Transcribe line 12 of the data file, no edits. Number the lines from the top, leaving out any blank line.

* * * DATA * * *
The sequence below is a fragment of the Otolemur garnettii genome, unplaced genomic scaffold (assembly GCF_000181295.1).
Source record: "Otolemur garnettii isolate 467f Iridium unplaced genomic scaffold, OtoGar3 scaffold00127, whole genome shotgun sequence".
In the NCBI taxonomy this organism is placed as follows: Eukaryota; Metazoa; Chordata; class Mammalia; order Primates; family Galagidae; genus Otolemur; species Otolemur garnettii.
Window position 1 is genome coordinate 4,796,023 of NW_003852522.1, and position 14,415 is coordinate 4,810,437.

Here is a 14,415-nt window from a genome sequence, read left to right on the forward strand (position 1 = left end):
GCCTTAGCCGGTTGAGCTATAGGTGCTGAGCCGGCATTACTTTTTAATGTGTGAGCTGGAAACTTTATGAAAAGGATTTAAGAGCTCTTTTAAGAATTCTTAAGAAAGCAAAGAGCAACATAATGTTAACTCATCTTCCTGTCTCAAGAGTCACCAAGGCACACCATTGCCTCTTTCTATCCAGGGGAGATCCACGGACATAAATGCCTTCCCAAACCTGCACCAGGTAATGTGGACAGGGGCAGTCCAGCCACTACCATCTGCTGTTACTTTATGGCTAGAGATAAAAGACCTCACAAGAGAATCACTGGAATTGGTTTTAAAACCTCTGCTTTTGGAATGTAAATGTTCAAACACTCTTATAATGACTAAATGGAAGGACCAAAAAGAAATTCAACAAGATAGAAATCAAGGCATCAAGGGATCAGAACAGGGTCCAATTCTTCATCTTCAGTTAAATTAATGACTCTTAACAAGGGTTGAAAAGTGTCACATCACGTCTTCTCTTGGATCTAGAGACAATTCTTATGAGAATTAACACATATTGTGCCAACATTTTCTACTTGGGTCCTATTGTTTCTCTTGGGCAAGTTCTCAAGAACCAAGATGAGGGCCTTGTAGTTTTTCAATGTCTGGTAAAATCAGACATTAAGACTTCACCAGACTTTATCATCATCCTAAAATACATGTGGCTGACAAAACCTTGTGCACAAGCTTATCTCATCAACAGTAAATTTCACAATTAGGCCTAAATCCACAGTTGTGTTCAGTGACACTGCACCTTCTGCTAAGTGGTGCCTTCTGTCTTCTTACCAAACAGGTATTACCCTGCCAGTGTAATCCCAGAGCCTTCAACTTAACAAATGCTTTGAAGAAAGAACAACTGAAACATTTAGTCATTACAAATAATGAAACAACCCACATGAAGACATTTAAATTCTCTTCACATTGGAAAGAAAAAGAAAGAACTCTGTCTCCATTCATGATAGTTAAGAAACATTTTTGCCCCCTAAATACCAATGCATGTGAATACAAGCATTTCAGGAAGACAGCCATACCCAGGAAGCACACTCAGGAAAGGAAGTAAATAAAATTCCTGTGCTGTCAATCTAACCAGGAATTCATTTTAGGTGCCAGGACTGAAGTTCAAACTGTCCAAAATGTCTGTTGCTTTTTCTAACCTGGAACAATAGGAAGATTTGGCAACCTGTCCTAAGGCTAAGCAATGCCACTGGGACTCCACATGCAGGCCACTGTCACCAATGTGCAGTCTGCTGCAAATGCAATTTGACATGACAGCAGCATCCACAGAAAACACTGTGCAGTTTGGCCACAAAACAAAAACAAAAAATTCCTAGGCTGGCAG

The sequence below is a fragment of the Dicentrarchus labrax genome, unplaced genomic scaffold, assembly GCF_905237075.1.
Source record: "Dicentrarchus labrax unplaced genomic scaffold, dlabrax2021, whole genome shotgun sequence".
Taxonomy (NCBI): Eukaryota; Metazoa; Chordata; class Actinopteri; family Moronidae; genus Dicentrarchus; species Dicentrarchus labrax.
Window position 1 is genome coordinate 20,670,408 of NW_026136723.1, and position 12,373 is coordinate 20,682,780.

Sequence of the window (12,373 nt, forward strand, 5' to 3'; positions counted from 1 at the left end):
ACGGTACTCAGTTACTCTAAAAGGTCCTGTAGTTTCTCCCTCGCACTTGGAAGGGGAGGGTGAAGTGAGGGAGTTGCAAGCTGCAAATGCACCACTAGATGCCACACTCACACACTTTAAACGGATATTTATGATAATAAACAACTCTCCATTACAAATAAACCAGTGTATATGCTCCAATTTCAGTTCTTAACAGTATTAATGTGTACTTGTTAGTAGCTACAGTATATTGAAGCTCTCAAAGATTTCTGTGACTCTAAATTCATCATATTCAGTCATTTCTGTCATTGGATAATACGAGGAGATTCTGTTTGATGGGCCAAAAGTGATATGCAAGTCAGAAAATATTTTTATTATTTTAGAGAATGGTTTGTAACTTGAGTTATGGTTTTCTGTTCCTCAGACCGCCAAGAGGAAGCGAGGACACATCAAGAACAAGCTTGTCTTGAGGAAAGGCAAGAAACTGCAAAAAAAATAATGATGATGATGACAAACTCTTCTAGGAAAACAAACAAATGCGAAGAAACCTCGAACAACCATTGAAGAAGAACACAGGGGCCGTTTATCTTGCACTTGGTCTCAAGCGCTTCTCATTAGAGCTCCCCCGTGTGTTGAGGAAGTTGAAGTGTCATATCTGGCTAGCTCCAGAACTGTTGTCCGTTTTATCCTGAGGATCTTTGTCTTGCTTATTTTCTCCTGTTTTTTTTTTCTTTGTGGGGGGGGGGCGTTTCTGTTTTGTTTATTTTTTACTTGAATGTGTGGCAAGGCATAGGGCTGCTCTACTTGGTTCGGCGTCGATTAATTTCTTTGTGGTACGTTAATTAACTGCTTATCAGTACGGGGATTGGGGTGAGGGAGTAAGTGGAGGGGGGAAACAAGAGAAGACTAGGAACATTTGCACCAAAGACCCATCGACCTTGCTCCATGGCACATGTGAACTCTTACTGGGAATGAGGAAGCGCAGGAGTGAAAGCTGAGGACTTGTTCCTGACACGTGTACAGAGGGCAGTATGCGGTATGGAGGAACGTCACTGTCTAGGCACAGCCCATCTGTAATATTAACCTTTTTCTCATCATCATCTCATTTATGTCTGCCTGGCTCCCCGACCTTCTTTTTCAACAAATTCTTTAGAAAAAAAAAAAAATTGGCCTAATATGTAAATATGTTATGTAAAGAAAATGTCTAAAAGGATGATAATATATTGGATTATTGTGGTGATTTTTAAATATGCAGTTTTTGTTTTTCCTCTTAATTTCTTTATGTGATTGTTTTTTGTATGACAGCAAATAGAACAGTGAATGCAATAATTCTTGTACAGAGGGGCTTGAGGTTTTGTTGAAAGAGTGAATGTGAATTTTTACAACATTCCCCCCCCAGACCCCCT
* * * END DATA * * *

ACGGTACTCAGTTACTCTAAAAGGTCCTGTAGTTTCTCCCTCGCACTTGGAAGGGGAGGGTGAAGTGAGGGAGTTGCAAGCTGCAAATGCACCACTAGATGCCACACTCACACACTTTAAACGGATATTTATGATAATAAACAACTCTCCATTACAAATAAACCAGTGTATATGCTCCAATTTCAGTTCTTAACAGTATTAATGTGTACTTGTTAGTAGCTACAGTATATTGAAGCTCTCAAAGATTTCTGTGACTCTAAATTCATCATATTCAGTCATTTCTGTCATTGGATAATACGAGGAGATTCTGTTTGATGGGCCAAAAGTGATATGCAAGTCAGAAAATATTTTTATTATTTTAGAGAATGGTTTGTAACTTGAGTTATGGTTTTCTGTTCCTCAGACCGCCAAGAGGAAGCGAGGACACATCAAGAACAAGCTTGTCTTGAGGAAAGGCAAGAAACTGCAAAAAAAATAATGATGATGATGACAAACTCTTCTAGGAAAACAAACAAATGCGAAGAAACCTCGAACAACCATTGAAGAAGAACACAGGGGCCGTTTATCTTGCACTTGGTCTCAAGCGCTTCTCATTAGAGCTCCCCCGTGTGTTGAGGAAGTTGAAGTGTCATATCTGGCTAGCTCCAGAACTGTTGTCCGTTTTATCCTGAGGATCTTTGTCTTGCTTATTTTCTCCTGTTTTTTTTTTCTTTGTGGGGGGGGGGCGTTTCTGTTTTGTTTATTTTTTACTTGAATGTGTGGCAAGGCATAGGGCTGCTCTACTTGGTTCGGCGTCGATTAATTTCTTTGTGGTACGTTAATTAACTGCTTATCAGTACGGGGATTGGGGTGAGGGAGTAAGTGGAGGGGGGAAACAAGAGAAGACTAGGAACATTTGCACCAAAGACCCATCGACCTTGCTCCATGGCACATGTGAACTCTTACTGGGAATGAGGAAGCGCAGGAGTGAAAGCTGAGGACTTGTTCCTGACACGTGTACAGAGGGCAGTATGCGGTATGGAGGAACGTCACTGTCTAGGCACAGCCCATCTGTAATATTAACCTTTTTCTCATCATCATCTCATTTATGTCTGCCTGGCTCCCCGACCTTCTTTTTCAACAAATTCTTTAGAAAAAAAAAAAAATTGGCCTAATATGTAAATATGTTATGTAAAGAAAATGTCTAAAAGGATGATAATATATTGGATTATTGTGGTGATTTTTAAATATGCAGTTTTTGTTTTTCCTCTTAATTTCTTTATGTGATTGTTTTTTGTATGACAGCAAATAGAACAGTGAATGCAATAATTCTTGTACAGAGGGGCTTGAGGTTTTGTTGAAAGAGTGAATGTGAATTTTTACAACATTCCCCCCCCAGACCCCCT